Business & Corporate Law

Advisors As Fiduciaries

Arthur B. Laby

Abstract This Article provides a sustained account of advice giving as a fiduciary activity, and it demonstrates that the dominant approach todefining fiduciary relationships is flawed. Leading academiccommentators assert that fiduciary relationships only arise when oneparty has discretion over the assets or affairs of another. Yet, manyadvisors—such as lawyers, doctors, and investment professionals—lackdiscretion over a […]

Disruptive Philanthropy: Chan-Zuckerberg, the Limited Liability Company, and the Millionaire Next Door

Written by: Dana Brakman Reiser

Abstract Facebook founder Mark Zuckerberg and his wife, Dr. Priscilla Chan, have pledged to give 99% of their net worth to—in their words—“advance[e] human potential and promot[e] equal opportunity.” To make good on this promise, however, they did not set up a traditional nonprofit, tax-exempt organization. Instead, they founded the Chan-Zuckerberg Initiative, a limited liability […]

Selective Disclosure and Insider Trading

Written by: Michael D. Guttentag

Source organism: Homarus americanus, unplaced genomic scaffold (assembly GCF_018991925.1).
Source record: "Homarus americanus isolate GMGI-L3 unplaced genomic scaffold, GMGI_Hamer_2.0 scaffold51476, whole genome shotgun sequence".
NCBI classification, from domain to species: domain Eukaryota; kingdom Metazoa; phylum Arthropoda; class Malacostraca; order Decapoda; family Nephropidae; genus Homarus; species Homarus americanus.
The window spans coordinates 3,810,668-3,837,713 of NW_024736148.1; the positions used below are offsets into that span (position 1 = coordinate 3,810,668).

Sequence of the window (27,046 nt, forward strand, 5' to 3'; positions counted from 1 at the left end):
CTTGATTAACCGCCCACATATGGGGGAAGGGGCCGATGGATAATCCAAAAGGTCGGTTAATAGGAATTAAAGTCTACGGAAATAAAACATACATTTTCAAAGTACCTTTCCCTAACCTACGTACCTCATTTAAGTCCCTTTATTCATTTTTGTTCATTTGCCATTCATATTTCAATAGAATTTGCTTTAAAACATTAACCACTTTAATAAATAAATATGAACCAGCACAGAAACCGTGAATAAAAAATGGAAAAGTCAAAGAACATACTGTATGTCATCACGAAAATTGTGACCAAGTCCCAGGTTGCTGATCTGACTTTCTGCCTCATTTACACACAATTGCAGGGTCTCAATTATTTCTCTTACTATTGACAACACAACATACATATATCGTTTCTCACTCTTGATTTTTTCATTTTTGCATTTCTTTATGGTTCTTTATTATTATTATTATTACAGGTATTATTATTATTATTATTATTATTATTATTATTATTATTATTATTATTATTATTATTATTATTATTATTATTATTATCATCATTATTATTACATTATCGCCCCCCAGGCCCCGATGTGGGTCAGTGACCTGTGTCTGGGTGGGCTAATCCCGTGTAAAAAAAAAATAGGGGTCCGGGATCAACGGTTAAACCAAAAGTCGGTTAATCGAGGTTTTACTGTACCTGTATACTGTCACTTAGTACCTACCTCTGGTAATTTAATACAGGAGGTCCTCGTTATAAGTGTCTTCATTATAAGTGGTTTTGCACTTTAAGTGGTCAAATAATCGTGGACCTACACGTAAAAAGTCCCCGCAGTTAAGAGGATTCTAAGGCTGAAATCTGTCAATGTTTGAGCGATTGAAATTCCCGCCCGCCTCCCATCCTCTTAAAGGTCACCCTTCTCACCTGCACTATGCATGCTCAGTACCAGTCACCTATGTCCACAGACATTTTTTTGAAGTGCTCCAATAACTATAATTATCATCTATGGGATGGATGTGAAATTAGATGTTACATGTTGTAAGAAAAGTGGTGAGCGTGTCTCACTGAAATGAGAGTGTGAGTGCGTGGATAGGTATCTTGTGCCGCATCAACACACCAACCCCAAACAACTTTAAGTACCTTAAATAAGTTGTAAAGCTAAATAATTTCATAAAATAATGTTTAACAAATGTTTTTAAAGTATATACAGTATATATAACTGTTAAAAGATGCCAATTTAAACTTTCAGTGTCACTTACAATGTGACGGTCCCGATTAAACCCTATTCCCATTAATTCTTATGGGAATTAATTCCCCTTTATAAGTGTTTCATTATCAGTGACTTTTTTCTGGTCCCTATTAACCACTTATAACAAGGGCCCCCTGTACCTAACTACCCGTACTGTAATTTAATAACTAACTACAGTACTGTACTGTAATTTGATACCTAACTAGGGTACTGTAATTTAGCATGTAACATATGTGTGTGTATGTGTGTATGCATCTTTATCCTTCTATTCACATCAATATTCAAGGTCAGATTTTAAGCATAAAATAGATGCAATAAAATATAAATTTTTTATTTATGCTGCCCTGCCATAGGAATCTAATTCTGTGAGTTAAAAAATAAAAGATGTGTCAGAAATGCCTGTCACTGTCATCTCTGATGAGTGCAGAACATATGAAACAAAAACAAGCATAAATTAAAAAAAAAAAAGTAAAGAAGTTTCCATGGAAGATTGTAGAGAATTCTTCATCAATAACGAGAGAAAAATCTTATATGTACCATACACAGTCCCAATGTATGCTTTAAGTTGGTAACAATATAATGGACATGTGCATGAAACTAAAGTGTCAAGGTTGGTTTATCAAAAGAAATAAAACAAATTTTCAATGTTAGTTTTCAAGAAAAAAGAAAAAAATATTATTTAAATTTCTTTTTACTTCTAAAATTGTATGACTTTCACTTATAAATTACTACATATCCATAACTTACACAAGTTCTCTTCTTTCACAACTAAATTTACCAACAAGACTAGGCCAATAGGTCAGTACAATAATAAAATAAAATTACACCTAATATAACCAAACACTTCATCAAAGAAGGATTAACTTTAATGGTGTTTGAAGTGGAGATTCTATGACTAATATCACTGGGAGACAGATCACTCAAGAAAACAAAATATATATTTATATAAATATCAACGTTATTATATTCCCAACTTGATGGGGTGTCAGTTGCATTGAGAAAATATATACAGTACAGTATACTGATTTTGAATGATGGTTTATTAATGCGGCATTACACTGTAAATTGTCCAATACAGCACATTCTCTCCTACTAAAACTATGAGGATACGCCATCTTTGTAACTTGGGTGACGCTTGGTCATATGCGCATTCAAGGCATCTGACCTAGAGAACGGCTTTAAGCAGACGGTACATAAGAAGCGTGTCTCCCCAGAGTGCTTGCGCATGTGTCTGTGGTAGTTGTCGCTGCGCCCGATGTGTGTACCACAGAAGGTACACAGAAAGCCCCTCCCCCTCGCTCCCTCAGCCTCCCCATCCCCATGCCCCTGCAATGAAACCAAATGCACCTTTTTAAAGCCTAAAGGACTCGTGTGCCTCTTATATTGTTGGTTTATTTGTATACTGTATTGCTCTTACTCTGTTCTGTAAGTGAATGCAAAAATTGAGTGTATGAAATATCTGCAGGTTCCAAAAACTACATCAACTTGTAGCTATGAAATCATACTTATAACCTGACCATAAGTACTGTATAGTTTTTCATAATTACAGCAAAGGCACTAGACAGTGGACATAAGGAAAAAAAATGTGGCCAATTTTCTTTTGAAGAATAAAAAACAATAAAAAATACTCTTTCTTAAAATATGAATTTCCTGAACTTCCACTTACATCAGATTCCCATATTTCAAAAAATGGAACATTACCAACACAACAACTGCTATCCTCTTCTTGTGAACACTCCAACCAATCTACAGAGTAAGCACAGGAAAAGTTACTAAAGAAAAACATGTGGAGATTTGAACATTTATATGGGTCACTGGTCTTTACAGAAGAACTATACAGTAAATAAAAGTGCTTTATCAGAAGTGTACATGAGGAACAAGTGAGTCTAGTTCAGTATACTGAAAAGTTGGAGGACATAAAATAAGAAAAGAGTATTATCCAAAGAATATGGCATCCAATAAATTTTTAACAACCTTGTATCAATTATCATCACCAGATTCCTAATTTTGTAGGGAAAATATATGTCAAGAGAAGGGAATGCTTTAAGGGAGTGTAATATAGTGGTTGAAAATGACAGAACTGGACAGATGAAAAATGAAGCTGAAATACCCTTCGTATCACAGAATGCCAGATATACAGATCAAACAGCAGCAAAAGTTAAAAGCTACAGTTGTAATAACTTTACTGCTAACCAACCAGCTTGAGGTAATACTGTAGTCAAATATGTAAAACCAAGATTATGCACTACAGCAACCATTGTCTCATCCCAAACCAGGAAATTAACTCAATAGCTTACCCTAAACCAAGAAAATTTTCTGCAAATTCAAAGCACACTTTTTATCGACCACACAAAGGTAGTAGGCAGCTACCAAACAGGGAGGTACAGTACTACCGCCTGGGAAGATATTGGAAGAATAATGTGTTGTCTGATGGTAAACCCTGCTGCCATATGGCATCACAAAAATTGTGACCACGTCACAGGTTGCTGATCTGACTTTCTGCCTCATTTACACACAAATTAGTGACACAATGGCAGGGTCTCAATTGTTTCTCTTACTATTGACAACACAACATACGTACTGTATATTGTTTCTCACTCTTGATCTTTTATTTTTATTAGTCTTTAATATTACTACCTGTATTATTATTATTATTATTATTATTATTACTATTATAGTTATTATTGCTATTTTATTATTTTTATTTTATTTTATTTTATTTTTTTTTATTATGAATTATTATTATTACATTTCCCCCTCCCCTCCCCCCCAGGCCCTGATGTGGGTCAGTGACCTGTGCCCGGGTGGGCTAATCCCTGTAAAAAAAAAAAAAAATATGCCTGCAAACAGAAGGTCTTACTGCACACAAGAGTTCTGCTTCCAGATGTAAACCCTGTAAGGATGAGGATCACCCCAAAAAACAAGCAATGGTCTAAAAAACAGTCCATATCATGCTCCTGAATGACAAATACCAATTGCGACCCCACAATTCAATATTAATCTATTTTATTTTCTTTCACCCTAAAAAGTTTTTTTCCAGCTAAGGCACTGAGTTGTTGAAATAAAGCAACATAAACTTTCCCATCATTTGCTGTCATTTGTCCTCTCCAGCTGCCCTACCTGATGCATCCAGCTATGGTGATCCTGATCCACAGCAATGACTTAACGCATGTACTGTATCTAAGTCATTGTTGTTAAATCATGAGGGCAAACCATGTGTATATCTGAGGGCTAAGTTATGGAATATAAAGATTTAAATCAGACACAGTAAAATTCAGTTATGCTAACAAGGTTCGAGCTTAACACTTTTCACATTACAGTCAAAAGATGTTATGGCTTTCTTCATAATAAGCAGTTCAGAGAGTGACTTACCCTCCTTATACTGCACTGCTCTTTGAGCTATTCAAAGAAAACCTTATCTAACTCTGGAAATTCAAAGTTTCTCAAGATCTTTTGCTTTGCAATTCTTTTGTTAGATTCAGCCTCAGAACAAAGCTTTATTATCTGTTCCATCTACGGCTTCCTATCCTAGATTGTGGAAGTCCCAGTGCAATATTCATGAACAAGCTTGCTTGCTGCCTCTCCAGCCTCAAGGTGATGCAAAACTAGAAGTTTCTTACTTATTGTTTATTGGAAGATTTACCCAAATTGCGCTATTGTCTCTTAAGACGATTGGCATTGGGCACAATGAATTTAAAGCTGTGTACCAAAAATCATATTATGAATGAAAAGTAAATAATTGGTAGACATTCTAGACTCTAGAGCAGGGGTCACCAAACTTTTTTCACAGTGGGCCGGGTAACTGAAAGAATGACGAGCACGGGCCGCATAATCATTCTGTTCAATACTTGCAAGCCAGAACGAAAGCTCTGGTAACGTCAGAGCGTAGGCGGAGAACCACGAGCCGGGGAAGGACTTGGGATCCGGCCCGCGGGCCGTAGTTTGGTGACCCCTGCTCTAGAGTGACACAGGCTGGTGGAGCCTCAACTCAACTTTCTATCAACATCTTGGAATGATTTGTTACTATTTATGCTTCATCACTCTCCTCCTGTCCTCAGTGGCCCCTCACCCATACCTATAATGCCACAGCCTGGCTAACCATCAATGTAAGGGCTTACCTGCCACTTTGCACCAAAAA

Abstract Determining when the selective disclosure of material nonpublic information should trigger insider trading liability is a deeply problematic aspect of insider trading doctrine. The current rule is that a selective disclosure can only trigger insider trading liability if “the insider [making the selective disclosure] personally will benefit, directly or indirectly, from his disclosure.” Dirks […]

Sandra K. Miller & Karie Davis-Nozemack, Toward Consistent Fiduciary Duties for Publicly Traded Entities

Written by: Sandra K. Miller & Karie Davis-Nozemack

Abstract After the 2008 recession, it is difficult to imagine that the public is investing billions of dollars in publicly traded entities with little regulation of board conflicts and no fiduciary duty protections. Yet, that is precisely the case for more than $284 billion of investments. Investors have flocked to publicly traded limited partnerships (LPs) […]

Harwell Wells, A Long View of Shareholder Power: From the Antebellum Corporation to the Twenty-First Century

For most of the twentieth century, the conventional wisdom held—probably correctly—that shareholders in America’s large, public corporations were passive and powerless and that managers wielded the real power. Beginning in the 1980s, however, shareholders in the form of institutional investors started to push for a greater say in corporate decision-making. In the twenty-first century, hedge […]

Paul Rose, Shareholder Proposals in the Market for Corporate Influence

The period from 2003 to 2013 shows a remarkable shift in the use and effectiveness of shareholder proposals. While shareholders pursued many different types of proposals over this period, this Article identifies eight types of proposals as most important to corporate governance. This Article then provides evidence of how shareholders used and voted on these […]